World’s 16 biggest banks, including RBC, ordered to face Libor lawsuits in ruling court warns could ruin them Bob Van Voris, Bloomberg News | May 23, 2016 5:41 PM ET


Sixteen of the world’s largest banks including JPMorgan Chase & Co. and Citigroup Inc. must face antitrust lawsuits accusing them of hurting investors who bought securities tied to Libor by rigging an interest-rate benchmark, a ruling that an appeals court warned could devastate them.


The appellate judges reversed a lower-court ruling on one issue – whether the investors had adequately claimed in their complaints to have been harmed – while sending the cases back for the judge to consider another issue: whether the plaintiffs are the proper parties to sue, in part because their claims, if successful, provide for triple damages that could overwhelm the banks.


“Requiring the banks to pay treble damages to every plaintiff who ended up on the wrong side of an independent Libordenominated derivative swap would, if appellants’ allegations were proved at trial, not only bankrupt 16 of the world’s most important financial institutions, but also vastly extend the potential scope of antitrust liability in myriad markets where derivative instruments have proliferated,” the U.S. Court of Appeals in New York said in the ruling.

Bank of America Corp., HSBC Holdings Plc, Barclays Plc, Credit Suisse Group AG, Deutsche Bank AG, Royal Bank of Canada and Royal Bank of Scotland Group Plc are also among the banks sued in Manhattan.



Silver Price To Surge To Over $100/oz on Global Technological “Gadget” Demand

By Mark O’ByrneJune 1, 2016


The silver price is set to surge 800% or “nine fold” in the coming years due to global industrial and technological demand, the “gadget boom” and tight supplies according to a leading mining executive, of First Majestic Silver Corporation.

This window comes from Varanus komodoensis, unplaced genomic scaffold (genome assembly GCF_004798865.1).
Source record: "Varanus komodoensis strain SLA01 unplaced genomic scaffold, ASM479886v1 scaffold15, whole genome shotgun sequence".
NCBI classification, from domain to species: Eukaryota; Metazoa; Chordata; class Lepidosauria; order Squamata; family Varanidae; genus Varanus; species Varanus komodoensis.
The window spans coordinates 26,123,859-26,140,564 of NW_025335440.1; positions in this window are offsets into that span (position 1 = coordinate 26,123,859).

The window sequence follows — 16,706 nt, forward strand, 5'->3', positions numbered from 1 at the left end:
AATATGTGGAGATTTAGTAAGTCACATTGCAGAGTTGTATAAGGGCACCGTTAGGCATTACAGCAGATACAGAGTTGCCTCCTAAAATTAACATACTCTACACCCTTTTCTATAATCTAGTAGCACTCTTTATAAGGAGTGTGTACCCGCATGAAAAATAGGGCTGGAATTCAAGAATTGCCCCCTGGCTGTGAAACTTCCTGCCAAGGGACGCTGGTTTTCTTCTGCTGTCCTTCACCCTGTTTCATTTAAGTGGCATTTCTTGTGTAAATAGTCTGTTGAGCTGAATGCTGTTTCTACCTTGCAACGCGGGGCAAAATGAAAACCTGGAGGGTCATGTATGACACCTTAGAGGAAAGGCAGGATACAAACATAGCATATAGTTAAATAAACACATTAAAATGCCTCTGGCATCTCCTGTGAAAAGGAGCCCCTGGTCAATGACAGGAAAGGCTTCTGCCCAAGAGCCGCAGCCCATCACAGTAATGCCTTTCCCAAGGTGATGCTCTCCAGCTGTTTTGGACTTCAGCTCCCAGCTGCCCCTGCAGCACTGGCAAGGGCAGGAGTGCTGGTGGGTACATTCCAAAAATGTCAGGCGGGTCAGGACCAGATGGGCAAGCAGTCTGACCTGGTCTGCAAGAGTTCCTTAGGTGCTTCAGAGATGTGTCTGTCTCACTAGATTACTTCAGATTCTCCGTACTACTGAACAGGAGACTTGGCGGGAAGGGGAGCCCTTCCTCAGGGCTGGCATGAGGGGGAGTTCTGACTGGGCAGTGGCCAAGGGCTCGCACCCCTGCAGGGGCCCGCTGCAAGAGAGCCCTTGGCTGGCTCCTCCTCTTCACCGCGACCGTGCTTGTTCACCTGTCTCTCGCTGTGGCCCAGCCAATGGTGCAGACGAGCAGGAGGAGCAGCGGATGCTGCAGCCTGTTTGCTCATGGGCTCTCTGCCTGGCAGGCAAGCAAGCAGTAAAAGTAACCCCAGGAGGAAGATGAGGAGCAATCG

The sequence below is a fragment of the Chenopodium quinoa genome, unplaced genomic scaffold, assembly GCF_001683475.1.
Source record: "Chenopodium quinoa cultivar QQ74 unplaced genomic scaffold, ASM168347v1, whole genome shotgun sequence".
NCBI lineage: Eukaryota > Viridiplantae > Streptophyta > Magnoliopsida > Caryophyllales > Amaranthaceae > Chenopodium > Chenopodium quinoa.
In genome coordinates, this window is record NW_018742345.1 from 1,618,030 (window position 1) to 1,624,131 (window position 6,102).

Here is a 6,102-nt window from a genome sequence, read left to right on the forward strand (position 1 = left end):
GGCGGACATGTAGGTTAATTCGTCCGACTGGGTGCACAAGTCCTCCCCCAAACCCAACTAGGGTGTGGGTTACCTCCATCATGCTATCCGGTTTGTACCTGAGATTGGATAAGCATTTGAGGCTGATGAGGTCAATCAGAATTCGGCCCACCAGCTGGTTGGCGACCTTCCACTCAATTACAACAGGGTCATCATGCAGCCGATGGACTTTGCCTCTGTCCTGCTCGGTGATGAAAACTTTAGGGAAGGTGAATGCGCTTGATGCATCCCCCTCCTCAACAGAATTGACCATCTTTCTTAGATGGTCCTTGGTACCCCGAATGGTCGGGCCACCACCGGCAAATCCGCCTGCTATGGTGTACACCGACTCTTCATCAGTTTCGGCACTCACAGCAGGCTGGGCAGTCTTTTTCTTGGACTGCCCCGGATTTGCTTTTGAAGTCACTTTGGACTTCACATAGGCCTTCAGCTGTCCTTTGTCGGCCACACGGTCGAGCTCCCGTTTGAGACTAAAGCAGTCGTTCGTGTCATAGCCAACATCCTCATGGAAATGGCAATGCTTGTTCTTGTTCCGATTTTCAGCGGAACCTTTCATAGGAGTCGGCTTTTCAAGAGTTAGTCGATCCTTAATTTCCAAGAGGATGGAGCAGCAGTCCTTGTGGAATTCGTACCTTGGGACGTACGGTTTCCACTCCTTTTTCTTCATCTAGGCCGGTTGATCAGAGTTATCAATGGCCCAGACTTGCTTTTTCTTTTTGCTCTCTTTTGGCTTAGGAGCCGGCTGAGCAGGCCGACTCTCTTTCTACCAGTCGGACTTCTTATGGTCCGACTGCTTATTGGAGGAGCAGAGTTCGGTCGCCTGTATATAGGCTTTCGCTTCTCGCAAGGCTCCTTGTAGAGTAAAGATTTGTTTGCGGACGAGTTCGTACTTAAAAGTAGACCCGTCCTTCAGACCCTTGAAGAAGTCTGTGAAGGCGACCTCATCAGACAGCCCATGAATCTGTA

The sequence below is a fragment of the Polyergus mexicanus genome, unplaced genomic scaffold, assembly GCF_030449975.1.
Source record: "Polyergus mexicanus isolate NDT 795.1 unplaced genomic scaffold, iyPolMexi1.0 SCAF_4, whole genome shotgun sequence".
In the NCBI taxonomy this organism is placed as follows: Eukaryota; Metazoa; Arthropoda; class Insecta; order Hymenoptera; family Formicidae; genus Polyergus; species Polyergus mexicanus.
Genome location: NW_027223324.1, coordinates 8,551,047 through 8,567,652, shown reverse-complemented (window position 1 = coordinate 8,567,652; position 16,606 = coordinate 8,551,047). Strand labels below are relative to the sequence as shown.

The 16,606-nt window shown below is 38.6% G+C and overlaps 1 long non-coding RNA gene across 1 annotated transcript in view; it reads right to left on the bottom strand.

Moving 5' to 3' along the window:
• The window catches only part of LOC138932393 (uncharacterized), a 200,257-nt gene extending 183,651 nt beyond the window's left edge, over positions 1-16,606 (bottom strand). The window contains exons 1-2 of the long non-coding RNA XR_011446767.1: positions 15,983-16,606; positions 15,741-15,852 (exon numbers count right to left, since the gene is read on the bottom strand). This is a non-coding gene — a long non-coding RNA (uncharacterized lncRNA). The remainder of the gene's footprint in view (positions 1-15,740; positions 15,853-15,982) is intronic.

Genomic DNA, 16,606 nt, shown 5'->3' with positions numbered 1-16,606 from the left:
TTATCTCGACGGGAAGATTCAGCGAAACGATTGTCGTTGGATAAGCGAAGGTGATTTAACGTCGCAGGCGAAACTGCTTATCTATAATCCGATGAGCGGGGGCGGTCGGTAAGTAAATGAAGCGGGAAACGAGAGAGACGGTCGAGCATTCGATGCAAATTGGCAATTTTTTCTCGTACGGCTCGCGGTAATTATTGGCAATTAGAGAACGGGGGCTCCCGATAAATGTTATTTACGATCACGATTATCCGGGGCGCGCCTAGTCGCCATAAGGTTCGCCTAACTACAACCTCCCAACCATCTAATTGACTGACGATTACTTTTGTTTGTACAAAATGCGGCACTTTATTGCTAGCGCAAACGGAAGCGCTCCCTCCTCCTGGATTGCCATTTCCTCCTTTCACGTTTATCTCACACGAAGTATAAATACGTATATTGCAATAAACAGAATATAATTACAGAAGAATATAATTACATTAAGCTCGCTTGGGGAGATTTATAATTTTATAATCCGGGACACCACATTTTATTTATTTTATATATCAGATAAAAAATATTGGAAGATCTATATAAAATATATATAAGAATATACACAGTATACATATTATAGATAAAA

Silver “supply concerns” could “boost the metal’s price nine fold”, according to the CEO of the best-performing producer of the metal as reported by Bloomberg.


Neumeyer, the E&Y Mining Entrepreneur of the Year 2011 said that a major Japanese electronics maker had approached First Majestic Silver Corp. for the first time last month seeking to lock in future silver stock:


“For an electronics manufacturer to come directly to us – that tells me something is changing in the market,” said Keith Neumeyer, chief executive officer of First Majestic, the top stock in Canada and among its global peers this year. “I think we’ll see three- digit silver,” he said, predicting the metal could surge to $140 an ounce by as early as 2019.


While long coveted for use in jewelry, silver coins and utensils, silver is increasingly in demand for its industrial applications. Last year, about half of global silver consumption came from such use, including mobile phones, flat-panel TVs, solar panels and alloys and solders, according to data compiled by GFMS for the Washington-based Silver Institute.


“Silver is not a precious metal, it’s a strategic metal,” Neumeyer said in an Interview in Vancouver, where the company is based. “Silver is the most electrically conductive material on the planet other than gold, and gold is too expensive to use in circuit boards, solar panels, electric cars. As we electrify the planet, we require more and more silver. There’s no substitute for it.”


Industrial demand is set to increase, driven by rising incomes and growing penetration of technology in populous, developing nations, as well as thanks to new uses being found for silver’s anti-bacterial and reflective properties in everything from hospital paints to Band-Aids to windows.


“Over the next 10 or 20 years, more and more people are going to be using these devices, and silver is a very limited commodity,” Neumeyer said. “There’s just not a lot of it around.”


Use of silver, including investment demand, coin sales and what goes into inventories to settle trades, has outstripped annual supply of the metal in every year since 2000, according to data from GFMS, a research unit of Thomson Reuters Corp.


“The silver rally is just beginning,” Neumeyer says. “What we’ve seen in the last two months is just the beginning of the next bull market.”


Read and see Bloomberg article and interview here